This Article argues that because current federal policies hamper the ability of organic and non-GE farmers to ensure the safety and authenticity of their products, the AC21 needs to meet its charge and reach consensus on USDA supported mechanisms that encourage and facilitate farmers to develop long term, viable solutions that address the interests of all parties. Without USDA support, farmers have little incentive to attempt collaboration under the umbrella of existing federal policies. Part II of this Article provides a detailed history of the regulatory scheme that governs genetically engineered plants and products and demonstrates the clear preference for the development and support of GE products. In Part III, this Article examines the scope of authority granted to the USDA under the Plant Protection Act to regulate genetically engineered organisms. Part IV addresses the issue of gene flow from GE crops to non-GE and organic crops, and provides a discussion of the cases that have brought this issue before the courts. Finally, Part V of this article concludes by analyzing the work of the AC21 and arguing that the working group needs to consider the implementation of collaborative mechanisms to aid farmers in achieving some degree of coexistence.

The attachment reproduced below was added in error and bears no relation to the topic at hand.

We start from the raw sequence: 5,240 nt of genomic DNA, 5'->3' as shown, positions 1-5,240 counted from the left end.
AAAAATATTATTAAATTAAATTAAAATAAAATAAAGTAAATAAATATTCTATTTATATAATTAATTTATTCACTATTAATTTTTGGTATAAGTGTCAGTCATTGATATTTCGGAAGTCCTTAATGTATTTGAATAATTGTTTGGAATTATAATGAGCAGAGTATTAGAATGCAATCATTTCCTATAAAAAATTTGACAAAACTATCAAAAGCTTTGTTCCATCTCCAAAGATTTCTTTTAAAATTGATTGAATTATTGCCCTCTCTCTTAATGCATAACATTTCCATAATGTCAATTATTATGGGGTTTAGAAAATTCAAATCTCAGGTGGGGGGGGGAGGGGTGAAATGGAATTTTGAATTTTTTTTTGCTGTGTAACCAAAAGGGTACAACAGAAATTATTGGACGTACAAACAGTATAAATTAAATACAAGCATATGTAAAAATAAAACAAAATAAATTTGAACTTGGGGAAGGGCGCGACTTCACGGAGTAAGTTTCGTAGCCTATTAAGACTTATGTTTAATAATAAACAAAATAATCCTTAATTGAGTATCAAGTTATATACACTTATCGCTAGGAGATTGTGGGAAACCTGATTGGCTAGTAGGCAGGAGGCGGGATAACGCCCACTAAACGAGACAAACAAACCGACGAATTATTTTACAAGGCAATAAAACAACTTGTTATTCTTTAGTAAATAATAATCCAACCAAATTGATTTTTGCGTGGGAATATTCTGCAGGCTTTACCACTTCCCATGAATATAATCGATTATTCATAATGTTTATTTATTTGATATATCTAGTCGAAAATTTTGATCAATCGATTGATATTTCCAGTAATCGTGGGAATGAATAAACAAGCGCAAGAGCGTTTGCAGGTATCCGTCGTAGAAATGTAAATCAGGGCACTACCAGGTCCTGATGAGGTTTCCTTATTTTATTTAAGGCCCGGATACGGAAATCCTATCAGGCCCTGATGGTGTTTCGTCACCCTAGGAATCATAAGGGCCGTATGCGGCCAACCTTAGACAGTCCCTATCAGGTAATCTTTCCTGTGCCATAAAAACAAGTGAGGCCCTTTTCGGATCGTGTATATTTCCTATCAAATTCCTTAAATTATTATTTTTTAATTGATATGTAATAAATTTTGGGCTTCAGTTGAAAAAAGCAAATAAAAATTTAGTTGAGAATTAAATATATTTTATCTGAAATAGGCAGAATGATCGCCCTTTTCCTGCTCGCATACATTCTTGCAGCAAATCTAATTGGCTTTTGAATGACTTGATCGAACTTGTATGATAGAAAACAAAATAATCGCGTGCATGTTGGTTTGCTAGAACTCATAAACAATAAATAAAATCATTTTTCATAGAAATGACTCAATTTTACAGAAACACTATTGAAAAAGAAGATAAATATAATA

Laurie J. Beyranevand,
Forging Toward Coexistence,
91 Neb. L. Rev.
Available at: http://digitalcommons.unl.edu/nlr/vol91/iss4/2